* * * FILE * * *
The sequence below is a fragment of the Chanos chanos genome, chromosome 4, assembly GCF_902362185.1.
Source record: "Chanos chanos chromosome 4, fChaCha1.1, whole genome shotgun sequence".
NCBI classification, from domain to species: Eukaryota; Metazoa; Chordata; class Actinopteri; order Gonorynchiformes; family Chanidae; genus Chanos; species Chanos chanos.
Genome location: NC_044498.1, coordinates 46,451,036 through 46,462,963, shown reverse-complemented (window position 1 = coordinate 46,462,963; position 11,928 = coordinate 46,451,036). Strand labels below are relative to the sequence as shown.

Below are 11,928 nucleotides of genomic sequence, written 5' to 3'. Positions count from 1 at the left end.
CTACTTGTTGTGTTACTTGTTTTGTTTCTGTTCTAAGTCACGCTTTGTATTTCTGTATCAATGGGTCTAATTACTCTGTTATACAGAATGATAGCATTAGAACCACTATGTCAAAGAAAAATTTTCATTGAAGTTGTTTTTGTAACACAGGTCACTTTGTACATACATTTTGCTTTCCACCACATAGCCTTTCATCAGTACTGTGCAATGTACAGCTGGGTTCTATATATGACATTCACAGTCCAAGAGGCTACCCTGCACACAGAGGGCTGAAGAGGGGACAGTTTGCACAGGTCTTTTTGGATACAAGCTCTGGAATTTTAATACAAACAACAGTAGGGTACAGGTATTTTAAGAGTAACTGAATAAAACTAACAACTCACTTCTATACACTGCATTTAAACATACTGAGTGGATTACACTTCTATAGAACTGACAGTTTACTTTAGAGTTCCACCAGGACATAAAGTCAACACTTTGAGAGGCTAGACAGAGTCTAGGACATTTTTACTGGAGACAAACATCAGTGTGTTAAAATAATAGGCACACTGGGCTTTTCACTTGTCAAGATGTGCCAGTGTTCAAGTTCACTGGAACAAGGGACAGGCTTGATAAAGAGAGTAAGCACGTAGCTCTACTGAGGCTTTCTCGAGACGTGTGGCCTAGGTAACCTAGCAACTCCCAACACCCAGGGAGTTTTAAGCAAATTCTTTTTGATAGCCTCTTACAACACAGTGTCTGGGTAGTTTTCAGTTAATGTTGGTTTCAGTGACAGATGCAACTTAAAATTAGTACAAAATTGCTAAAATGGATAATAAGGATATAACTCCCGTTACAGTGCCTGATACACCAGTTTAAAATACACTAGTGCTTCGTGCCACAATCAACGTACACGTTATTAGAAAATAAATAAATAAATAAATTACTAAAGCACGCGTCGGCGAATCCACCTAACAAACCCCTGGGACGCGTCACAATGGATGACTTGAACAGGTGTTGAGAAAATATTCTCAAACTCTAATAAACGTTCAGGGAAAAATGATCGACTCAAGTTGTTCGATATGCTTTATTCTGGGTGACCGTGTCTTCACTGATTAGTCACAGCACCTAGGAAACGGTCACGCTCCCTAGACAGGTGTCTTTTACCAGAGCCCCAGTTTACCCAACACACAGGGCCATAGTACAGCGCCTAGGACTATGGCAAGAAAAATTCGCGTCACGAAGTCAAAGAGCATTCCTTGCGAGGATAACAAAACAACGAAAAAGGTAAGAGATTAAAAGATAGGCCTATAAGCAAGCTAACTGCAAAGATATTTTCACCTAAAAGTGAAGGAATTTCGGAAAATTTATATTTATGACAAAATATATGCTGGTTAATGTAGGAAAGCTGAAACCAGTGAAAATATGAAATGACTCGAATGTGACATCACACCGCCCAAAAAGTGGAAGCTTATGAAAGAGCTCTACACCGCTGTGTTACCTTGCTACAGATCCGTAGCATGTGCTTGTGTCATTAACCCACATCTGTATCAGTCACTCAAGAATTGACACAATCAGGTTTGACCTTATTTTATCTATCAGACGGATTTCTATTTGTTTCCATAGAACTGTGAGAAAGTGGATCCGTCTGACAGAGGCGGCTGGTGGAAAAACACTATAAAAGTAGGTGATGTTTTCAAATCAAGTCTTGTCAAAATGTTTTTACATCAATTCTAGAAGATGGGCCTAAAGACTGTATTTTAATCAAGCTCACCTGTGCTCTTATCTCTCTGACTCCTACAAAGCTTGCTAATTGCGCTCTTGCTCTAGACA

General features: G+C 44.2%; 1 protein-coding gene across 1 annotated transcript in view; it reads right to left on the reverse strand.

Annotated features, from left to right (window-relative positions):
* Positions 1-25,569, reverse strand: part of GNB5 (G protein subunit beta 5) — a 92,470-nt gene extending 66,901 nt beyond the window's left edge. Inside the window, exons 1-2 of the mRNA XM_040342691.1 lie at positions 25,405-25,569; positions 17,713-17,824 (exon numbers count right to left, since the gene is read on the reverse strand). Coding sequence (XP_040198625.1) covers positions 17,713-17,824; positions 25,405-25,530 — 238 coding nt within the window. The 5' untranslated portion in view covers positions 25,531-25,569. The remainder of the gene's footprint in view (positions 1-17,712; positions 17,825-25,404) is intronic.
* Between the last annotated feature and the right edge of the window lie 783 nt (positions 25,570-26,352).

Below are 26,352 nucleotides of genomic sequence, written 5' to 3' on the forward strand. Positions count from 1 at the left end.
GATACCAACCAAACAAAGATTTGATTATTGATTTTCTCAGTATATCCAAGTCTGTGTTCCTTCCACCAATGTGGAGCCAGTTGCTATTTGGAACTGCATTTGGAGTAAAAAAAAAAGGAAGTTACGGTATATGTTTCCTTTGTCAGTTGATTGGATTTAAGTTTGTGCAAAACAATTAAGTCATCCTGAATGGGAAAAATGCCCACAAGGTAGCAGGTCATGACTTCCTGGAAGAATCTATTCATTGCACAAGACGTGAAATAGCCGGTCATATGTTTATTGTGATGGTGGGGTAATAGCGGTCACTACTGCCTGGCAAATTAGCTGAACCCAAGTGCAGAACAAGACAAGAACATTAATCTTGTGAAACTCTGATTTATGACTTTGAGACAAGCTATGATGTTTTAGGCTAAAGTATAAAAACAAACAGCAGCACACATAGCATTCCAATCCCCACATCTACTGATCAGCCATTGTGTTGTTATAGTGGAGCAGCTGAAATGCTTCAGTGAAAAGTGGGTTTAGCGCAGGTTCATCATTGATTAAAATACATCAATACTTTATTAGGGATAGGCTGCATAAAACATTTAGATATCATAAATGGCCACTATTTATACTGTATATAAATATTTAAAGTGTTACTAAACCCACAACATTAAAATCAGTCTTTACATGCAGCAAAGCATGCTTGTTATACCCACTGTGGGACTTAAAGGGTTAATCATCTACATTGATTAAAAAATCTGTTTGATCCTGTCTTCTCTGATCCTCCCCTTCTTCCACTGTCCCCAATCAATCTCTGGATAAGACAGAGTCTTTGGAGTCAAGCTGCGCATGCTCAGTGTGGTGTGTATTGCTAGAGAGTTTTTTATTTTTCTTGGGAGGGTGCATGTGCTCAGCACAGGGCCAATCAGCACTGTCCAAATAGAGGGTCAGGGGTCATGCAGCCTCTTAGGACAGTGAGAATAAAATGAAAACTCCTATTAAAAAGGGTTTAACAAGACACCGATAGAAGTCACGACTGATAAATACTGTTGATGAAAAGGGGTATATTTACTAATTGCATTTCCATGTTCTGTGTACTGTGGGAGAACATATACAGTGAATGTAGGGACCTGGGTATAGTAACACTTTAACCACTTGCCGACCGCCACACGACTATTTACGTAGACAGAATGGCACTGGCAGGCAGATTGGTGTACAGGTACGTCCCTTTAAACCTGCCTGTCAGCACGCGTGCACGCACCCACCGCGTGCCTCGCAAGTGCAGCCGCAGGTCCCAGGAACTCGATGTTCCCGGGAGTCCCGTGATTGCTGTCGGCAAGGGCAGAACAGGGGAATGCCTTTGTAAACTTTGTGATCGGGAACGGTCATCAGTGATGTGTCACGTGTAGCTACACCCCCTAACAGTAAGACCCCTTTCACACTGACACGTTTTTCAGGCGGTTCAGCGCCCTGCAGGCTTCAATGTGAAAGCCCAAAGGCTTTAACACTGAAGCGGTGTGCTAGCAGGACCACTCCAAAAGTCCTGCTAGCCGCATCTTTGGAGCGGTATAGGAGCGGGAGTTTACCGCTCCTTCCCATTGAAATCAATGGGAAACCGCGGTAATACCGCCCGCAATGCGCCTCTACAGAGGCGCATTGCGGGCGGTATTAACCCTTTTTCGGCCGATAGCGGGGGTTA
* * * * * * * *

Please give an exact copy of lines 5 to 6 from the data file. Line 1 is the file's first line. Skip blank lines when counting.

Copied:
Below are 11,928 nucleotides of genomic sequence, written 5' to 3'. Positions count from 1 at the left end.
CTACTTGTTGTGTTACTTGTTTTGTTTCTGTTCTAAGTCACGCTTTGTATTTCTGTATCAATGGGTCTAATTACTCTGTTATACAGAATGATAGCATTAGAACCACTATGTCAAAGAAAAATTTTCATTGAAGTTGTTTTTGTAACACAGGTCACTTTGTACATACATTTTGCTTTCCACCACATAGCCTTTCATCAGTACTGTGCAATGTACAGCTGGGTTCTATATATGACATTCACAGTCCAAGAGGCTACCCTGCACACAGAGGGCTGAAGAGGGGACAGTTTGCACAGGTCTTTTTGGATACAAGCTCTGGAATTTTAATACAAACAACAGTAGGGTACAGGTATTTTAAGAGTAACTGAATAAAACTAACAACTCACTTCTATACACTGCATTTAAACATACTGAGTGGATTACACTTCTATAGAACTGACAGTTTACTTTAGAGTTCCACCAGGACATAAAGTCAACACTTTGAGAGGCTAGACAGAGTCTAGGACATTTTTACTGGAGACAAACATCAGTGTGTTAAAATAATAGGCACACTGGGCTTTTCACTTGTCAAGATGTGCCAGTGTTCAAGTTCACTGGAACAAGGGACAGGCTTGATAAAGAGAGTAAGCACGTAGCTCTACTGAGGCTTTCTCGAGACGTGTGGCCTAGGTAACCTAGCAACTCCCAACACCCAGGGAGTTTTAAGCAAATTCTTTTTGATAGCCTCTTACAACACAGTGTCTGGGTAGTTTTCAGTTAATGTTGGTTTCAGTGACAGATGCAACTTAAAATTAGTACAAAATTGCTAAAATGGATAATAAGGATATAACTCCCGTTACAGTGCCTGATACACCAGTTTAAAATACACTAGTGCTTCGTGCCACAATCAACGTACACGTTATTAGAAAATAAATAAATAAATAAATTACTAAAGCACGCGTCGGCGAATCCACCTAACAAACCCCTGGGACGCGTCACAATGGATGACTTGAACAGGTGTTGAGAAAATATTCTCAAACTCTAATAAACGTTCAGGGAAAAATGATCGACTCAAGTTGTTCGATATGCTTTATTCTGGGTGACCGTGTCTTCACTGATTAGTCACAGCACCTAGGAAACGGTCACGCTCCCTAGACAGGTGTCTTTTACCAGAGCCCCAGTTTACCCAACACACAGGGCCATAGTACAGCGCCTAGGACTATGGCAAGAAAAATTCGCGTCACGAAGTCAAAGAGCATTCCTTGCGAGGATAACAAAACAACGAAAAAGGTAAGAGATTAAAAGATAGGCCTATAAGCAAGCTAACTGCAAAGATATTTTCACCTAAAAGTGAAGGAATTTCGGAAAATTTATATTTATGACAAAATATATGCTGGTTAATGTAGGAAAGCTGAAACCAGTGAAAATATGAAATGACTCGAATGTGACATCACACCGCCCAAAAAGTGGAAGCTTATGAAAGAGCTCTACACCGCTGTGTTACCTTGCTACAGATCCGTAGCATGTGCTTGTGTCATTAACCCACATCTGTATCAGTCACTCAAGAATTGACACAATCAGGTTTGACCTTATTTTATCTATCAGACGGATTTCTATTTGTTTCCATAGAACTGTGAGAAAGTGGATCCGTCTGACAGAGGCGGCTGGTGGAAAAACACTATAAAAGTAGGTGATGTTTTCAAATCAAGTCTTGTCAAAATGTTTTTACATCAATTCTAGAAGATGGGCCTAAAGACTGTATTTTAATCAAGCTCACCTGTGCTCTTATCTCTCTGACTCCTACAAAGCTTGCTAATTGCGCTCTTGCTCTAGACA